Which brings me to the kitty close-up, from front and center of the painting:



Just for kicks, let's contrast this vibrant, colorful painting from a website dedicated to the painter, with the flat, gray version that appears on the website of the actual holder, the famous Musee d'Orsay in Paris:



The bride and I are fortunate to be traveling to Paris this fall, and will be able to stand in front of this huge painting--it's a stunning 12' tall and some 19' long--and survey it.  Wow, I can't wait!

[Gary note: With my Cats in Arts posts, I encourage you to scope out the art appreciation site Artsy (I have no financial interest in the site, I just like it), where you can explore many aspects of the world of art.  You'll certainly be entertained and enlightened!]



Sunday, June 25, 2017

Cats in Art: Henry Clark's Mother-in-Law...(Hunt)

From my continuing weekly Sunday series of cats in art.  Having moved on from Stefano Zuffi's marvelous work, The Cat in ArtI am now using some ideas from Caroline Bugler's equally impressive book, The Cat/3500 Years of the Cat in Art.  You really should check out and/or own both of these wonderful works, easily available on Amazon or eBay (and I have no financial interest).



Image credit The Athenaem, Henry Clark's Mother-in-Law, Mrs. Davies and Four of Her Children in the Drawing Room of Her Home, William Holman Hunt, 1846, oil on canvas, 30" x 24", held by Geffrye Museum - London.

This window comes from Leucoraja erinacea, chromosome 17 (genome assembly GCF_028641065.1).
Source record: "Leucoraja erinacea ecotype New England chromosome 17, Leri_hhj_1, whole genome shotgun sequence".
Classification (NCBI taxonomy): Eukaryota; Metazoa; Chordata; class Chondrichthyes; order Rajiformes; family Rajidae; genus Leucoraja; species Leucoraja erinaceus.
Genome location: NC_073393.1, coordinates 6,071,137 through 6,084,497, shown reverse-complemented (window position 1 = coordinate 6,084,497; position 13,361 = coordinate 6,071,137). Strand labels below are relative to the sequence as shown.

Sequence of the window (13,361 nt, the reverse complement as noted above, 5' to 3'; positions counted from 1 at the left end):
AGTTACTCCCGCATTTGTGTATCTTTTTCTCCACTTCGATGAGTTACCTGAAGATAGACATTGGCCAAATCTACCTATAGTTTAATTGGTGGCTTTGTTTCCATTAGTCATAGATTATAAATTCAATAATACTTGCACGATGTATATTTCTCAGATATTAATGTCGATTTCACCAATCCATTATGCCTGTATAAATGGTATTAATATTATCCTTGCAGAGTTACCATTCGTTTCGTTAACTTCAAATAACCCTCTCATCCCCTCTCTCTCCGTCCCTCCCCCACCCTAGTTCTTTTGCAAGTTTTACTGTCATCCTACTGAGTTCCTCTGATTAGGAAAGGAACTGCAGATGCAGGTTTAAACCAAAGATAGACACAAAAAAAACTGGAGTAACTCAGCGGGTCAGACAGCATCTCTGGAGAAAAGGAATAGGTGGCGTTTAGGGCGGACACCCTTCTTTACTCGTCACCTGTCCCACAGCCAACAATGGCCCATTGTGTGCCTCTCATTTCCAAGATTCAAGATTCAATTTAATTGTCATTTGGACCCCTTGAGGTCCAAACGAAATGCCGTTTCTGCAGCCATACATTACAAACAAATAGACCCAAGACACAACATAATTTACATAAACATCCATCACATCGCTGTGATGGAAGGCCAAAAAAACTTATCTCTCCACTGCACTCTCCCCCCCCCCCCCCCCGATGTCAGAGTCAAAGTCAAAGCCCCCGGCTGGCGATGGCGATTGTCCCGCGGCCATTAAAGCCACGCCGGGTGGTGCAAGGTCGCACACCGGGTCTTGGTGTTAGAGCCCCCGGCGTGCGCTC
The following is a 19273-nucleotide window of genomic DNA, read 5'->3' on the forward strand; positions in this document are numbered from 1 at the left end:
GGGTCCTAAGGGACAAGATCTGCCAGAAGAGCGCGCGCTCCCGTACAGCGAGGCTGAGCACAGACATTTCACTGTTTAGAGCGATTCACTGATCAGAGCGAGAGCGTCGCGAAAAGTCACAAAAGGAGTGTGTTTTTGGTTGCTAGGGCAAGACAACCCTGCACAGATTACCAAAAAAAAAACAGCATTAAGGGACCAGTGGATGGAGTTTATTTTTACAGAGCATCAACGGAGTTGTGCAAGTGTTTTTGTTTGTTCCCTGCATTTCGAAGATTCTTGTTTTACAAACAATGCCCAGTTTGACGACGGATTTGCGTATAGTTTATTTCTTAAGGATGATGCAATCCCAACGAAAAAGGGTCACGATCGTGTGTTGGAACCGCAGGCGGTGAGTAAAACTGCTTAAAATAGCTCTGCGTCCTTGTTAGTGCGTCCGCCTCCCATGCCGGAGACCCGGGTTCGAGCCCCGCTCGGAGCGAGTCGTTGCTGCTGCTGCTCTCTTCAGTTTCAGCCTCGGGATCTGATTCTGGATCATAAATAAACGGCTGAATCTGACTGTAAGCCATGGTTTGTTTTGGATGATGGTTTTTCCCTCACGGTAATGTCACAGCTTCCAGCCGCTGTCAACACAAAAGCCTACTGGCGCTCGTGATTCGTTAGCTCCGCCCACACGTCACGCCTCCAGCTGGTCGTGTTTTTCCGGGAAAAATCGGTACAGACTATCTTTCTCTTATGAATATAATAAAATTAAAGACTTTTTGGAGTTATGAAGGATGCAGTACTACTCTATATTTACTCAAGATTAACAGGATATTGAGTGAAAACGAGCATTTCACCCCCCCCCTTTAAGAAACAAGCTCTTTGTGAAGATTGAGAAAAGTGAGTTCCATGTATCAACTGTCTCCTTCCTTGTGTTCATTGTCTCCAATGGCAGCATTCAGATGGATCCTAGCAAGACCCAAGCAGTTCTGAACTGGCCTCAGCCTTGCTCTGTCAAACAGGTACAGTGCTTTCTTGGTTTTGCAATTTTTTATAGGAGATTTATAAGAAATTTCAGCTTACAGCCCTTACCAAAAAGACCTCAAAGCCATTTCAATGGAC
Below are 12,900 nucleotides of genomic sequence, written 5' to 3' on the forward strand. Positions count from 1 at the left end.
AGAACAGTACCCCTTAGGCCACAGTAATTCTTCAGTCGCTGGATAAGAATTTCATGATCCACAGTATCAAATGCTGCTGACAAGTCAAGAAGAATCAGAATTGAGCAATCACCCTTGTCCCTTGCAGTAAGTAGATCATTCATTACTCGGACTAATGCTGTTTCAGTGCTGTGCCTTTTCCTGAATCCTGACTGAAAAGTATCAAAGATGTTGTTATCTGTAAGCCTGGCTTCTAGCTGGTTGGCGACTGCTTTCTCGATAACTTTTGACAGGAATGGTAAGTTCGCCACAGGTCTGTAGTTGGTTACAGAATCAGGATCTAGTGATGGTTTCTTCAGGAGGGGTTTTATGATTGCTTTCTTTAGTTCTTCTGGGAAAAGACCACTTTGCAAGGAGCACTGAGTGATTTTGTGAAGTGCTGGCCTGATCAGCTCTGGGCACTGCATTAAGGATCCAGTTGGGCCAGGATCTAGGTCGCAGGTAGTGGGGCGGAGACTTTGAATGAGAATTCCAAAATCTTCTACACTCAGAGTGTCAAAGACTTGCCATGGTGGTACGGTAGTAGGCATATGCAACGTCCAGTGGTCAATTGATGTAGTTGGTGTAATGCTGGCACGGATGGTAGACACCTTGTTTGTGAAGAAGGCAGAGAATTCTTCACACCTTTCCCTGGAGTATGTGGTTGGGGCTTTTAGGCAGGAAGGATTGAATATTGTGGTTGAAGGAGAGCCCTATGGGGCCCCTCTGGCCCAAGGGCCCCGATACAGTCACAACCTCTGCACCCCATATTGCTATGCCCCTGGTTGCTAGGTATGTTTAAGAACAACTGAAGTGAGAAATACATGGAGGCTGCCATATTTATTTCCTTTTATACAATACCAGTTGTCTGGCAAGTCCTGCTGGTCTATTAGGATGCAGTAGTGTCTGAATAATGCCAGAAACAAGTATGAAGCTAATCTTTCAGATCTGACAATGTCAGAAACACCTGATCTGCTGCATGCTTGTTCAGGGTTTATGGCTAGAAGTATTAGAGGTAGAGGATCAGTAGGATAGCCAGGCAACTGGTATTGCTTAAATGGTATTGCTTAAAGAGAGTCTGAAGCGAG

And the kitty close-up, including a couple of the strange-looking children:



And what is that over on the right, on the rug just in front of the fire?  A hat, a cat, a cow head, or a skunk?



This has to be one of the creepiest paintings containing a cat, ever.  Those four kids, in addition to being physically disproportioned, simply look possessed, while the mother looks, well, determined.  Or something.  About what, we do not know.  But the only normal thing in the painting is the white cat.

It may take a trip to London, to the Geffrye Museum, to actually stand in front of this painting, to figure this one out.

[Gary note: With my Cats in Arts posts, I encourage you to scope out the art appreciation site Artsy (I have no financial interest in the site, I just like it), where you can explore many aspects of the world of art.  You'll certainly be entertained and enlightened!]